The findings, published Oct. 10 in PLoS One, could help solve a longstanding mystery about Alzheimer’s, namely, why women get this fatal neurodegenerative disorder more often than men—even accounting for the fact that women on average live longer. The investigators say the results also eventually may lead to the development of screening tests and early interventions to reverse or slow the observed metabolic changes.
Using positron emission tomography (PET) imaging to measure the brain's use of glucose in healthy women ages 40 to 60, researchers noted significant differences:
The tests revealed the women who had undergone menopause or were peri-menopausal had markedly lower levels of glucose metabolism in several key brain regions than those who were pre-menopausal. Scientists in prior studies have seen a similar pattern of “hypometabolism” in the brains of patients in the earliest stages of Alzheimer’s — and even in mice that model the disease.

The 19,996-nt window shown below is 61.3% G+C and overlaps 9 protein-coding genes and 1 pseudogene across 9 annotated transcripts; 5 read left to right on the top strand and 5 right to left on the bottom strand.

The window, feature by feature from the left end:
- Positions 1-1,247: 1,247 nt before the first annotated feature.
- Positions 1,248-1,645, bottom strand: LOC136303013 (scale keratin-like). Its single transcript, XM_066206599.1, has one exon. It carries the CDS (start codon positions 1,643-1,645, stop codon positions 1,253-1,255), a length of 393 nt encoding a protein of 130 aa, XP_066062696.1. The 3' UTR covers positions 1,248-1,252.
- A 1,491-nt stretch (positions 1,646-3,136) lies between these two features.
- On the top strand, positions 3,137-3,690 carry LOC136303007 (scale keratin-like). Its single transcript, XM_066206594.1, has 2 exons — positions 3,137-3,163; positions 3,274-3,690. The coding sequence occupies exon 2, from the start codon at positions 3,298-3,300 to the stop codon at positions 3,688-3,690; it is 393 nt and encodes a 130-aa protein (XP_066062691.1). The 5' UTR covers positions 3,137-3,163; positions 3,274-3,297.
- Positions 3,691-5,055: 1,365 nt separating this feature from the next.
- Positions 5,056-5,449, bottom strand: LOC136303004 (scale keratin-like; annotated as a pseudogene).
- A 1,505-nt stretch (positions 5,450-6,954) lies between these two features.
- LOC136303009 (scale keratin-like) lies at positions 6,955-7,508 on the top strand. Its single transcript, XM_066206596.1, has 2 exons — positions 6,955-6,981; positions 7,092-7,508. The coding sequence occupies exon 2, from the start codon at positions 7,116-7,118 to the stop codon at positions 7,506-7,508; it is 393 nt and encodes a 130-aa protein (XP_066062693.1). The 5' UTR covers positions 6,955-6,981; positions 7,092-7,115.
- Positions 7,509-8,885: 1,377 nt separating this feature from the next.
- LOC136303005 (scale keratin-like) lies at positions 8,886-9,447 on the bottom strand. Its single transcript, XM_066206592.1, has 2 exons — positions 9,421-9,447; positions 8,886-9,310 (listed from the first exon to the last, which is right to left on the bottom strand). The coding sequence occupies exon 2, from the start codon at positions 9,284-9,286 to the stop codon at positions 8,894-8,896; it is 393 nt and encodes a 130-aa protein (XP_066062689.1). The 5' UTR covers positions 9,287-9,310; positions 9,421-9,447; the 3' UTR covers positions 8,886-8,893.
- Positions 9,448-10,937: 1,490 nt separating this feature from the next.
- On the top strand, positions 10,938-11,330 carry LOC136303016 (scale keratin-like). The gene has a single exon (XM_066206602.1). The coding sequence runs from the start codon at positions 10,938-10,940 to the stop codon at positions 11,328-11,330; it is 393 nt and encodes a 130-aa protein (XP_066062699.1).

In addition, menopausal and peri-menopausal patients showed lower levels of activity for an important metabolic enzyme called mitochondrial cytochrome oxidase, as well as lower scores on standard memory tests. The strong contrast with pre-menopausal patients remained even when accounting that the menopausal and peri-menopausal women were older.
While the link between menopause and brain-related ailments is well known, this new research suggests "that the menopausal fall in estrogen may trigger a shift to a 'starvation reaction' in brain cells — a metabolic state that is beneficial in the short term but can be harmful in the long term."
“Our work indicates that women may need antioxidants to protect their brain activity and mitochondria in combination with strategies to maintain estrogen levels,” Dr. Mosconi said, noting that exercise and foods that are rich in antioxidants, such as flaxseeds, also may help boost estrogen production. “We believe that more research is needed to test efficacy and safety of hormonal-replacement therapies at the very early stages of menopause, and to correlate hormonal changes with risk of Alzheimer’s. This is a major priority at our Alzheimer’s Prevention Clinic.”
"Our studies demonstrate," Dr. Mosconi says, "that women need medical attention in their 40s, well in advance of any endocrine or neurological symptoms."